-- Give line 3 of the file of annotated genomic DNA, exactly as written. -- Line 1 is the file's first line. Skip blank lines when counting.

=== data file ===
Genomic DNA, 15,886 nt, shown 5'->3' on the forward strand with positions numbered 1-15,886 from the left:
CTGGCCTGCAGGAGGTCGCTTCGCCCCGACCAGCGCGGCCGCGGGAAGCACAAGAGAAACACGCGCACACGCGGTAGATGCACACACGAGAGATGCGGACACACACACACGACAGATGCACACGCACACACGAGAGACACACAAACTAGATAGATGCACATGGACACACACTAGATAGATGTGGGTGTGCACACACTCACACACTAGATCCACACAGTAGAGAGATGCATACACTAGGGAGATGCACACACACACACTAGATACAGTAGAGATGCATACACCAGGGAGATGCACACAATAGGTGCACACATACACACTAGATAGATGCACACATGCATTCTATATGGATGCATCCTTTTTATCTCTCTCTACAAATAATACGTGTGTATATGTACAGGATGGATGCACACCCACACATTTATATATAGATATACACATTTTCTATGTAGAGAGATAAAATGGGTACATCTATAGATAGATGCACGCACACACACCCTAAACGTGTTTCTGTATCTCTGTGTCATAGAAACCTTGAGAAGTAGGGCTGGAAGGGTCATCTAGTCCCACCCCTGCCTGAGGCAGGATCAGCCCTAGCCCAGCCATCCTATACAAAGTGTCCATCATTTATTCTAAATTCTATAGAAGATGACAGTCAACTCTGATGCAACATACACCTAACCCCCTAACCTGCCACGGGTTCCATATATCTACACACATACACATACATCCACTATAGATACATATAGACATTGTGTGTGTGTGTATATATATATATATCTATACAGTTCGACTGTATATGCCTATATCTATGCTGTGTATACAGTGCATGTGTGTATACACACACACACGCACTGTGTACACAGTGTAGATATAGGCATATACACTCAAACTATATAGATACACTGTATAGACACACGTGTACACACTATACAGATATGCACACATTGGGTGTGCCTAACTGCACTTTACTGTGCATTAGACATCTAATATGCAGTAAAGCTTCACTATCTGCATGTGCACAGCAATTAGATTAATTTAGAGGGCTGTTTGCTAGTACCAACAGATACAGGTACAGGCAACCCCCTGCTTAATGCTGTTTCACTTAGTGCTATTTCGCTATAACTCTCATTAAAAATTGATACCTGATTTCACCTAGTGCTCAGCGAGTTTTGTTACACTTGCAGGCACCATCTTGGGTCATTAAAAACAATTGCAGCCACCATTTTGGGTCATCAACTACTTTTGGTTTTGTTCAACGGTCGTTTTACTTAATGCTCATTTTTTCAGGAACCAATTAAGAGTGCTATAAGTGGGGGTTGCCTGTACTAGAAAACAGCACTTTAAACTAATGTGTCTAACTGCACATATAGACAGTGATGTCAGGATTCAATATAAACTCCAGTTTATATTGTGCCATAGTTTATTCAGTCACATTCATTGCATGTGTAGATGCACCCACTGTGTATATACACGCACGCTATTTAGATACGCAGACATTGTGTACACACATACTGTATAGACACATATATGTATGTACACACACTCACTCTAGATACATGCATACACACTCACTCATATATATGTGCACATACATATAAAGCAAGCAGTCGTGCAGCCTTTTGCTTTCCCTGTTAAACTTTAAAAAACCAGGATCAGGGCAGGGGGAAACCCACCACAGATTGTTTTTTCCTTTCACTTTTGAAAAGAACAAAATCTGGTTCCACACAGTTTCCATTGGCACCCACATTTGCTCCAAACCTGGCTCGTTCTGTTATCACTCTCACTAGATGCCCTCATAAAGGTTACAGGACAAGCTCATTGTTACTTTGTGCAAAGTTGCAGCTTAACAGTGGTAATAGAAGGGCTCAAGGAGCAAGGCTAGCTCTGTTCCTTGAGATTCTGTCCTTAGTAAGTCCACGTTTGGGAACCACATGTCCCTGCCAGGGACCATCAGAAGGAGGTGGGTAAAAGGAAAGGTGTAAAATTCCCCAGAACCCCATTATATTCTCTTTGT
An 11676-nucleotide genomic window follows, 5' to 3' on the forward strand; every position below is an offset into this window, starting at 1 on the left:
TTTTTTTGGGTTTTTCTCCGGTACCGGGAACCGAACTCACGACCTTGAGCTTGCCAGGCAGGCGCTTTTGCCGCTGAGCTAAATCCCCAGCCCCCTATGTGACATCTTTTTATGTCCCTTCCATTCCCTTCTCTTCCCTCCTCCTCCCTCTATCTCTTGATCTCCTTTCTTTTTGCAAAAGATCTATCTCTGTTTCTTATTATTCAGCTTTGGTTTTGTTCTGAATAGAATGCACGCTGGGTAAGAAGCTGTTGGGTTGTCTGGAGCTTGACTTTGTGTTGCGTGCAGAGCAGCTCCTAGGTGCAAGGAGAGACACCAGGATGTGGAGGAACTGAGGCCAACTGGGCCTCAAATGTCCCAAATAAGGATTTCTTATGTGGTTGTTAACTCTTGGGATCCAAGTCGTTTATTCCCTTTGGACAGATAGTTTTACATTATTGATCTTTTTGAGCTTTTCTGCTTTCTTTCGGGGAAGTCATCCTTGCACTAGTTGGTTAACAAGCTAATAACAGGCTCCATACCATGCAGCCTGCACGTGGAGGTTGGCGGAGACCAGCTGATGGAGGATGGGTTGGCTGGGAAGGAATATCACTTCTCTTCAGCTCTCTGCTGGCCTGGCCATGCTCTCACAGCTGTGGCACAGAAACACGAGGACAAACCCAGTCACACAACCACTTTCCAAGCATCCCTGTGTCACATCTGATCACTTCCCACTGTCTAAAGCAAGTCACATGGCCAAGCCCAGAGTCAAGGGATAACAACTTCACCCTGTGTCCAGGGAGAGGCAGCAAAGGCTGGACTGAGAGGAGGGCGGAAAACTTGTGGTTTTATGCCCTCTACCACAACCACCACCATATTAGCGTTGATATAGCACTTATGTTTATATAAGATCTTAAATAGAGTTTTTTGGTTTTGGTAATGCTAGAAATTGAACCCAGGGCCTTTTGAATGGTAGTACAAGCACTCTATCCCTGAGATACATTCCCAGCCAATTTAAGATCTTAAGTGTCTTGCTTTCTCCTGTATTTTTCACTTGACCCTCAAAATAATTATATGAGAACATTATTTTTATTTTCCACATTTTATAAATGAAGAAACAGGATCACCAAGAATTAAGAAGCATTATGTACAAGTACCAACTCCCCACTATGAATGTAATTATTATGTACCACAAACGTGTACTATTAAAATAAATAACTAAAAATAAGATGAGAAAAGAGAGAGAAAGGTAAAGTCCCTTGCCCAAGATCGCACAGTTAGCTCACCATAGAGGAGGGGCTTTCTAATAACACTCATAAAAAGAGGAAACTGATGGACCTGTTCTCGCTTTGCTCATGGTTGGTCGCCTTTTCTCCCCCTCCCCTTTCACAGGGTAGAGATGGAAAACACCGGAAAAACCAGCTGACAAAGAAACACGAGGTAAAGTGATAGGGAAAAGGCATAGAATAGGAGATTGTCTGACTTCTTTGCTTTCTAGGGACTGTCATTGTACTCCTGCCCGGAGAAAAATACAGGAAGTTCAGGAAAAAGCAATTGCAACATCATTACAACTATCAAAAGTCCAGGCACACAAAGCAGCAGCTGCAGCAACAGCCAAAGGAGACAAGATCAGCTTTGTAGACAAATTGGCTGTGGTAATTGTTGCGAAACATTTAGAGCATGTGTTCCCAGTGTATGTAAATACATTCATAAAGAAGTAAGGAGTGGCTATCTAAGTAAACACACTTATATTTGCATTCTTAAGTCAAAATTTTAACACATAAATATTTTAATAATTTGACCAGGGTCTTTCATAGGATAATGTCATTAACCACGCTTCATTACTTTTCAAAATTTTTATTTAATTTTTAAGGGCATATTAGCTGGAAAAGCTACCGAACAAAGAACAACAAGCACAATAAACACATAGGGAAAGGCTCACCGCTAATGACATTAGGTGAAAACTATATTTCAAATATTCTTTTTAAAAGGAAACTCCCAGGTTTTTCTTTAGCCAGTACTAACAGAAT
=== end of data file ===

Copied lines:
An 11676-nucleotide genomic window follows, 5' to 3' on the forward strand; every position below is an offset into this window, starting at 1 on the left: